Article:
From logs balanced across rivers to rope bridges swinging precariously over vast gorges, bridges have come a long way over the years, and so much more than just a means of crossing water. They have become statements, calls for artistic expression, shows of wealth; pushing architectural design and new materials to their limits.
The world would be a very different place without them. Wars could have been lost without them. Bridges transport goods and people; they give adrenalin junkies something to bungee jump off, climb up and abseil down as well as giving us insights into the architectural styles of the period in which they were built.
For classical to modern, steel to stone, here are our top 5 most beautiful bridges in the world…
The Khaju Bridge – Isfahan, Iran
Built in the 17th century by Shah Abbas II, this stunning structure also serves as a dam, with sluice gates under the archways. When the gates are closed, the water behind the bridge is used to irrigate gardens alongside the Zayandeh River. The Khoju Bridge has two stories of colonnades, with beautiful intersecting arches decorated with rich coloured tiles. At the centre of the bridge there are two large pavilions, called the Prince Parlours that were originally used by the Shah himself for relaxation and to admire the views across water and gardens.
Pont du Gard – Southern France
Spanning the Gard River in southern France, this masterpiece of Roman engineering wasn’t constructed primarily for people, although there is a footbridge over the top, but was in fact part of a complex aqueduct system that carried water over 30 miles to the ancient Roman city of Nemausus, now known as Nîmes. The Pont du Gard was built with stones that were cut so precisely they did not require any mortar to hold them in place. This incredible structure was built by the son-in law of Caesar Augustus; Marcus Vipsanius, in the first century AD.
The Ponte Vecchio – Florence, Italy
This captivating and colourful, medieval bridge over the Arno River is also a street, a marketplace and a world famous landmark of Florence, Italy. The Ponte Vecchio that we know today was built in 1345 by Taddeo Gaddi after floods destroyed an earlier version. Spaces along it were rented to hawkers so they could sell their wares. In 1565 though, an architect named Giorgio Vasari constructed a roofed passageway over the marketplaces, after which the hawkers were driven out and the upper class jewellers, goldsmiths and merchants of the city moved in. Centuries more of haphazard additions have given the bridge the distinctive, quirky yet elegant look it has today. Remarkably, though German bombers blowing up bridges in Florence during WWII, it was a direct order from Hitler that Ponte Vecchio was thankfully spared this fate.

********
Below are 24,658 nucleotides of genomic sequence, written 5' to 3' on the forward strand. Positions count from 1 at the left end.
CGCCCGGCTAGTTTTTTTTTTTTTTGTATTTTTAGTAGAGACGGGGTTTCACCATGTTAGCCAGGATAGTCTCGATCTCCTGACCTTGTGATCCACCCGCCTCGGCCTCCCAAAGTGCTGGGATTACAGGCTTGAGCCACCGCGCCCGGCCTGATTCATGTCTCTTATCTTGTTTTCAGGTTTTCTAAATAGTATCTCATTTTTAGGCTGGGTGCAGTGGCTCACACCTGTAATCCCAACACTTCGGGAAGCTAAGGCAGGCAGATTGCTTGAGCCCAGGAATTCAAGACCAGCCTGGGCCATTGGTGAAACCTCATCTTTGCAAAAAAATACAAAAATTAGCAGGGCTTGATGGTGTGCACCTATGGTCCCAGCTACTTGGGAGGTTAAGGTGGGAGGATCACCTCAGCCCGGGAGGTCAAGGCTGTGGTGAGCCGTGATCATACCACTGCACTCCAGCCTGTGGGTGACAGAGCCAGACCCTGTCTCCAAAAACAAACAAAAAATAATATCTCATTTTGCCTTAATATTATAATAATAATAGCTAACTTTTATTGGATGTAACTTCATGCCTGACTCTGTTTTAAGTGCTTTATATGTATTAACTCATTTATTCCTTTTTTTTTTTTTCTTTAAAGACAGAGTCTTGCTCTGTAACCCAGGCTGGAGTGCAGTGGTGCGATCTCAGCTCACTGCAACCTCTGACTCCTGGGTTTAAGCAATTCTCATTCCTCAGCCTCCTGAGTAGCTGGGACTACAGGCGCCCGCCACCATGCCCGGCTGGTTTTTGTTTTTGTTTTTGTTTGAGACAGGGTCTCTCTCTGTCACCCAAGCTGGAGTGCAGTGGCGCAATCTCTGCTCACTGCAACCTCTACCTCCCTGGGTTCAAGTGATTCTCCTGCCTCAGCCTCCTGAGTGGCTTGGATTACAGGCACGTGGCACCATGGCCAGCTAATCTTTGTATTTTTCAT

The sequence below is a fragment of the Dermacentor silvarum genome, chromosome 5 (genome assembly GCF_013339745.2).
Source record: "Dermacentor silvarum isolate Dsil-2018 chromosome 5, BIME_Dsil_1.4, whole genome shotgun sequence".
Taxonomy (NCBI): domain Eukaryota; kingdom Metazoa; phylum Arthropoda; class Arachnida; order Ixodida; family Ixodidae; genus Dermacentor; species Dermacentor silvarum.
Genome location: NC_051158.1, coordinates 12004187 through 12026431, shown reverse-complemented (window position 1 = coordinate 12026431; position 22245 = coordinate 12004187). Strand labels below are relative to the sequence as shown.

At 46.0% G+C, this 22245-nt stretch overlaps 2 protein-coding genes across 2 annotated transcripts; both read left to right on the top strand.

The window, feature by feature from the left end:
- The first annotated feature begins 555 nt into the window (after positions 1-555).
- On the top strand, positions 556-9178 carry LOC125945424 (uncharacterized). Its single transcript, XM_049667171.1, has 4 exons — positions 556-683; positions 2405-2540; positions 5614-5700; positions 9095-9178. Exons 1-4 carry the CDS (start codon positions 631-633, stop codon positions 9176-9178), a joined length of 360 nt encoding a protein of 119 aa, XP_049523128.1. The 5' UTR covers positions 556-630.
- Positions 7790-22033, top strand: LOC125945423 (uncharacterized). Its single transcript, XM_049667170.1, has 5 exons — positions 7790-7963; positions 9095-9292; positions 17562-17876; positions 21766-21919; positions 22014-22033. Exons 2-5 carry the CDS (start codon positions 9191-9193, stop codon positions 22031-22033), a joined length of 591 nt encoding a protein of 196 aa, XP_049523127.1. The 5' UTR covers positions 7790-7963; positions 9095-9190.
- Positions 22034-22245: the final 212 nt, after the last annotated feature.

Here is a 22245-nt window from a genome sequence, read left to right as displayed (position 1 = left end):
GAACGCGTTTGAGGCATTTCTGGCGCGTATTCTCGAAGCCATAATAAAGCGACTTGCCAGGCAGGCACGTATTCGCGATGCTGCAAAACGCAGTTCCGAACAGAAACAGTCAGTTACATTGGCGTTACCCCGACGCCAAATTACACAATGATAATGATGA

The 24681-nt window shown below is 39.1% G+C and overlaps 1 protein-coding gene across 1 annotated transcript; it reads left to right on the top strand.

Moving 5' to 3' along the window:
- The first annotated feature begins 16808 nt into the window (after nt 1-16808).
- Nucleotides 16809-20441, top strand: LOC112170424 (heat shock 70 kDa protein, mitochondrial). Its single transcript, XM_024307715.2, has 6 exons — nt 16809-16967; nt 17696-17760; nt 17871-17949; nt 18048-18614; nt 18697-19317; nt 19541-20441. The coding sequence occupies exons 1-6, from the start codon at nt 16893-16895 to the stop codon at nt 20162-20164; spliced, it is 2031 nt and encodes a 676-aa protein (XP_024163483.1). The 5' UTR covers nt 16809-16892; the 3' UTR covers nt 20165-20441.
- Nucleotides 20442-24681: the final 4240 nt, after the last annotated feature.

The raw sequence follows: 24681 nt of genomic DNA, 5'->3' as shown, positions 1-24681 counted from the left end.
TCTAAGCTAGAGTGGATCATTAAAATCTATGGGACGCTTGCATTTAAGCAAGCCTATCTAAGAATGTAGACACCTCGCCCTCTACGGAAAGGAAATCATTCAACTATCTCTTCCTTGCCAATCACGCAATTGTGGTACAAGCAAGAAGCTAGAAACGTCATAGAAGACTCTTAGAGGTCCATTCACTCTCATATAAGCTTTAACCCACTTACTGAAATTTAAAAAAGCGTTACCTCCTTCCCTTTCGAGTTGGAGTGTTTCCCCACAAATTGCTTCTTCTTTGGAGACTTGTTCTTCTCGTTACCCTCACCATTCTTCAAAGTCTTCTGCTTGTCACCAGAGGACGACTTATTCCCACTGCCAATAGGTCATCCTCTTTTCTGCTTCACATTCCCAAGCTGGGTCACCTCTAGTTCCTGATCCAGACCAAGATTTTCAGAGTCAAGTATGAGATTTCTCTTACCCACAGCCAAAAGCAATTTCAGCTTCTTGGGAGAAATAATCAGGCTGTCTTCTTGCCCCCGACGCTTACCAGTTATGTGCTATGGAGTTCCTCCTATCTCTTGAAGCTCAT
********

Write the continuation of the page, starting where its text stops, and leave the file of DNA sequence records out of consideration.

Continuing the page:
The West Montrose Covered Bridge – Ontario, Canada
Recognized as a historic site by Ontario’s Archaeological & Historic Sites Board, this is Ontario’s last remaining covered bridge. Visitors from all over the world book flights to Canada to see and photograph this beautiful, rickety bridge. The roof protects the large timbers and trusses from the elements, which is why this bridge still stands after more than 100 years. It was also to ensure horses weren’t spooked by the sight of the bridge and sound of water below. The bridge is often referred to as “The Kissing Bridge” because it is enclosed and the soft light provides a feeling of intimacy for the romantic. A similar bridge was used in the famous weepie, Bridges of Madison County with Meryl Streep and Clint Eastwood.
Stari Most – Bosnia and Herzegovina
The Stari Most is not just a breathtakingly beautiful bridge but it also has a moving and poignant history. Built in Mostar in the 16th century during the Ottoman Empire, the Stari Most stood for 427 years until it was completely destroyed in the Bosnian war. This was a heart-breaking event for the Bosnian people who felt as though the heart of Mostar had been torn out. So, UNESCO, the World Bank, the Aga Khan Trust, Turkey, Italy and the Netherlands got together and supplied the funds to reconstruct the Stari Most. Builders used stone quarried in the vicinity to make it look as close to the original as they possibly could. Hungarian divers even went into the river to find as much of the original stone as they could. This was a hugely symbolic gesture when Europe came together to a structure that came to symbolise so much more than just a bridge.
James is a travel blogger and writer for PRnewshub a UK travel industry site.